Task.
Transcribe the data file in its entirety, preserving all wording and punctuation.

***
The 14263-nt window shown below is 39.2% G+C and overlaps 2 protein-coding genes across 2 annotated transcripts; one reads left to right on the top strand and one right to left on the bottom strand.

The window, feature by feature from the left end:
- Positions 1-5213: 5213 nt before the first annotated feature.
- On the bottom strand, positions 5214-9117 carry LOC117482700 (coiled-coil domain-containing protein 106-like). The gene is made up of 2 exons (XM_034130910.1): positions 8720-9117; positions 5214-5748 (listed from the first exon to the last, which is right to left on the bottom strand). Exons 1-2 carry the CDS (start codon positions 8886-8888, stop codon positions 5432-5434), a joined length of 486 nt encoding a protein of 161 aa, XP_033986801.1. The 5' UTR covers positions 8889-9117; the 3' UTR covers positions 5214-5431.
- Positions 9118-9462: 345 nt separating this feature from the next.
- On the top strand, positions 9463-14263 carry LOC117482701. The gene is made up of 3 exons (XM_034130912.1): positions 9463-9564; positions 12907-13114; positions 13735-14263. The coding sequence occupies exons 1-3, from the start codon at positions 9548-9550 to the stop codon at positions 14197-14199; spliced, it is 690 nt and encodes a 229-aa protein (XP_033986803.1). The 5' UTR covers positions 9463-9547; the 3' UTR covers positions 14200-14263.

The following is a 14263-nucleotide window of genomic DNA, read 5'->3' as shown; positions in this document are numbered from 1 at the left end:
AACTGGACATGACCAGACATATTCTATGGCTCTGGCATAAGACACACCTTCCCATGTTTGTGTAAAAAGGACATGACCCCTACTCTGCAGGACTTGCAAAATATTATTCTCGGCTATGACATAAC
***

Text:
The 14263-nt window shown below is 39.2% G+C and overlaps 2 protein-coding genes across 2 annotated transcripts; one reads left to right on the top strand and one right to left on the bottom strand.

The window, feature by feature from the left end:
- Positions 1-5213: 5213 nt before the first annotated feature.
- On the bottom strand, positions 5214-9117 carry LOC117482700 (coiled-coil domain-containing protein 106-like). The gene is made up of 2 exons (XM_034130910.1): positions 8720-9117; positions 5214-5748 (listed from the first exon to the last, which is right to left on the bottom strand). Exons 1-2 carry the CDS (start codon positions 8886-8888, stop codon positions 5432-5434), a joined length of 486 nt encoding a protein of 161 aa, XP_033986801.1. The 5' UTR covers positions 8889-9117; the 3' UTR covers positions 5214-5431.
- Positions 9118-9462: 345 nt separating this feature from the next.
- On the top strand, positions 9463-14263 carry LOC117482701. The gene is made up of 3 exons (XM_034130912.1): positions 9463-9564; positions 12907-13114; positions 13735-14263. The coding sequence occupies exons 1-3, from the start codon at positions 9548-9550 to the stop codon at positions 14197-14199; spliced, it is 690 nt and encodes a 229-aa protein (XP_033986803.1). The 5' UTR covers positions 9463-9547; the 3' UTR covers positions 14200-14263.

The following is a 14263-nucleotide window of genomic DNA, read 5'->3' as shown; positions in this document are numbered from 1 at the left end:
AACTGGACATGACCAGACATATTCTATGGCTCTGGCATAAGACACACCTTCCCATGTTTGTGTAAAAAGGACATGACCCCTACTCTGCAGGACTTGCAAAATATTATTCTCGGCTATGACATAAC